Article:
NYT Reporter Jason DeParle Discusses Global Migration, Shares Story of Filipino Family Over 30 Years

Jason DeParle in conversation with Ali Noorani

HOUSTON, October 28, 2019 — New York Times reporter and author Jason DeParle spoke at Asia Society Texas Center about his new book on global migration, A Good Provider Is One Who Leaves. In conversation with Ali Noorani, executive director of the National Immigration Forum, DeParle shared the insights and stories he gained from following one Filipino family over 30 years from a shantytown in Manila to the Houston metro area.

In a family of 11 children, Emet Comodas and eight of his siblings became overseas workers. DeParle noted that Comodas made 10 times his income as a pool cleaner when he moved to Saudi Arabia to do the same work, helping him send remittances to support his family. Following his example, all five Comodas children became overseas workers, including daughter Rosalie, who eventually became a nurse in Galveston, Texas. 

DeParle explained that the Philippine society is built around migration, comparing its economic importance to the country to the importance of the automotive industry to Detroit. Remittances from overseas workers are such a critical part of the Philippines’ GDP that DeParle recalled passing a bank proudly displaying the year’s total remittances across the front of the building. The costs to the family of sending one member overseas for often years at a time are measured against the benefits of being able to support one’s children through school or to build a concrete house rather than a mud hovel.

A longtime reporter on poverty, DeParle said his decades-long relationship with the Comodas family gave him a new perspective on the issue at both a global and local level. Additionally, he said he believed the family’s story is important to spotlight in current discussions of immigration as a story of successful integration and blending of cultures. In a recent New York Times Magazine article, DeParle described in detail the rapid assimilation of Rosalie’s children into American life and culture, thanks to the influences of school, television, and the world around them, after they moved to Texas.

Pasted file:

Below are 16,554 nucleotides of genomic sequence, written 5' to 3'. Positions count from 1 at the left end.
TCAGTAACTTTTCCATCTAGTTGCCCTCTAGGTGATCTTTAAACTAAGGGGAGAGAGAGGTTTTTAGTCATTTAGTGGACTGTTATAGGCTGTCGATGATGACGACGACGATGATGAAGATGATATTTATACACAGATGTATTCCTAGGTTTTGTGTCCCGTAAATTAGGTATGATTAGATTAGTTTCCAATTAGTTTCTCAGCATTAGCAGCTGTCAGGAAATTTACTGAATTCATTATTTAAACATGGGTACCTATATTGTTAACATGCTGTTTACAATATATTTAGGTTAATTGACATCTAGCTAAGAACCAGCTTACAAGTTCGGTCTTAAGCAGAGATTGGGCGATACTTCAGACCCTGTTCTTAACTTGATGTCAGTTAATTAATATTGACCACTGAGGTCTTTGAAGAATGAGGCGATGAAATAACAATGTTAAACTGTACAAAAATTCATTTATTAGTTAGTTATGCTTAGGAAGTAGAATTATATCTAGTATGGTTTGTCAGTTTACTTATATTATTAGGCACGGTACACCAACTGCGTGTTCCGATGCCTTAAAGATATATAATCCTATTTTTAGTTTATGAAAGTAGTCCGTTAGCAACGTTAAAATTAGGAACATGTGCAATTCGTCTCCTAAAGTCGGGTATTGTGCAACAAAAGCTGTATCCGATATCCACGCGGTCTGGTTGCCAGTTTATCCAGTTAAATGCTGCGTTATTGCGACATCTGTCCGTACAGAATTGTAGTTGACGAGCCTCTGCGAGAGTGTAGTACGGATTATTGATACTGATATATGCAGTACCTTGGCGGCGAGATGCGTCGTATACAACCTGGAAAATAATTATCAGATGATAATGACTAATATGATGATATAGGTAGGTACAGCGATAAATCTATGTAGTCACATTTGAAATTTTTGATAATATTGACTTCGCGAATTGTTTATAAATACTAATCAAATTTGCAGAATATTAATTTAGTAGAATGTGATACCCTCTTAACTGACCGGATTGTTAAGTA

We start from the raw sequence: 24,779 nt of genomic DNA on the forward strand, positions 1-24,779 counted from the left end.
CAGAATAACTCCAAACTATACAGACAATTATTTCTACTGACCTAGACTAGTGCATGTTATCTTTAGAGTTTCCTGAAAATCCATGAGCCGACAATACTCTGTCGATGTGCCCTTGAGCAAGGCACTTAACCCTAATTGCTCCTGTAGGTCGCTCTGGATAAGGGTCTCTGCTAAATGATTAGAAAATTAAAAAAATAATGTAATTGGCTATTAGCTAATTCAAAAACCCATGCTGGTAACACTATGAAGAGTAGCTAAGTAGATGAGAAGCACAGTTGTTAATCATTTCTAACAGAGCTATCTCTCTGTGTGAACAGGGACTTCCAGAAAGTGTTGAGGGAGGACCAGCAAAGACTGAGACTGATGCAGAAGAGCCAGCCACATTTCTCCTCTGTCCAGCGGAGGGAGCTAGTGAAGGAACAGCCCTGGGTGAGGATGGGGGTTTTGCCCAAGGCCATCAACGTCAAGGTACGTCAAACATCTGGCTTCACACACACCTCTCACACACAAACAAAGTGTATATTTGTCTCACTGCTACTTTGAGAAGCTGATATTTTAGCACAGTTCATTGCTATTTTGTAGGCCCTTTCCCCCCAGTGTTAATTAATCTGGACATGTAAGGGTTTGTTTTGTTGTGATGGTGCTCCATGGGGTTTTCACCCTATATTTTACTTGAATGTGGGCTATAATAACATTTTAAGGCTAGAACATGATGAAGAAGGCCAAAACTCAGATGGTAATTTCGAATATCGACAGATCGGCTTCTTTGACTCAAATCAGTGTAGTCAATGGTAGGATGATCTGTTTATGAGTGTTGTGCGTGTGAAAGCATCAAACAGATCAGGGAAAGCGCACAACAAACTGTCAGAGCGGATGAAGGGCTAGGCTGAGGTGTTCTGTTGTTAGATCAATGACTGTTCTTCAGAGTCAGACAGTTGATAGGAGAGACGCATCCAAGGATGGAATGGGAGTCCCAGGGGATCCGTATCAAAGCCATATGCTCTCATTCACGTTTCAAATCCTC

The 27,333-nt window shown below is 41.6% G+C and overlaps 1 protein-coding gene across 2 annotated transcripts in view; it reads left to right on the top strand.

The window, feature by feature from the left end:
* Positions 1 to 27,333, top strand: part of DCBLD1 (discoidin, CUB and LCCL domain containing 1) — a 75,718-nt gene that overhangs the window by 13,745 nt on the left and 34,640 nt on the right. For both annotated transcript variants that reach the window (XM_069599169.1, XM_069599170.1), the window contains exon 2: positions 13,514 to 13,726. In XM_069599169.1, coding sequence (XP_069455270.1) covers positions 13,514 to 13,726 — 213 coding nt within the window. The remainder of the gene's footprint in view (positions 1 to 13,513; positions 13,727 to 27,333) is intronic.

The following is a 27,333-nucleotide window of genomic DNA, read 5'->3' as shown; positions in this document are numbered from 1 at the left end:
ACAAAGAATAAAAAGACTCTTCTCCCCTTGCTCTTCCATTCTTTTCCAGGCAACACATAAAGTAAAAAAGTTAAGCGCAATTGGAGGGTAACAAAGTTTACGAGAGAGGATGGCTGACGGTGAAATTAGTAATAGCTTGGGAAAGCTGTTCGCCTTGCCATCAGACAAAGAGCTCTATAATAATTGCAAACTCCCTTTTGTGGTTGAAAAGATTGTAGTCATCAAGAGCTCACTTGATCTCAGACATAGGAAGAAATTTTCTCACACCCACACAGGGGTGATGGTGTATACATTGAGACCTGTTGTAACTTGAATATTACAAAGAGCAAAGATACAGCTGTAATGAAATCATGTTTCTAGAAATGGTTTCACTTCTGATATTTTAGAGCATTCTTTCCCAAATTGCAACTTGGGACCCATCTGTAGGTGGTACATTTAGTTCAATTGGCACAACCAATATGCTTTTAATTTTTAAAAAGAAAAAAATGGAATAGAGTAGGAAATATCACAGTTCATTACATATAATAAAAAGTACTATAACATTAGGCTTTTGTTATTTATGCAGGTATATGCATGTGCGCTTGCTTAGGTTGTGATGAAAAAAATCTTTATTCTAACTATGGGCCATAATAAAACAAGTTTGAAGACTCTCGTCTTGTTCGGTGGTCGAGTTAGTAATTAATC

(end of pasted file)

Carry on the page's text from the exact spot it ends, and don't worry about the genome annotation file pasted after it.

Rosalie, her husband, and their three children were in the audience. When asked to comment on DeParle’s book, she said she hoped readers would better understand the hardships experienced by the families of overseas workers. She said she was lucky to be able to bring her family with her to Texas, where they have had a new life.

DeParle shared photos of the shantytown where he had first met Rosalie and her parents in 1987, then compared it to the photo of her three children in front of the house they now own in the Texas suburbs. Each of the children has their own room, and the garage alone is larger than the space where Rosalie had lived with her parents and four siblings.

“They accomplished in three years what used to take 30 years,” DeParle said. 

About Asia Society Texas Center

With 14 locations throughout the world, Asia Society is the leading educational organization promoting mutual understanding and strengthening partnerships among the peoples, leaders, and institutions of Asia and the rest of the world. Asia Society Texas Center executes the global mission with a local focus, enriching and engaging the vast diversity of Houston through innovative, relevant programs in arts and culture, business and policy, education, and community outreach.

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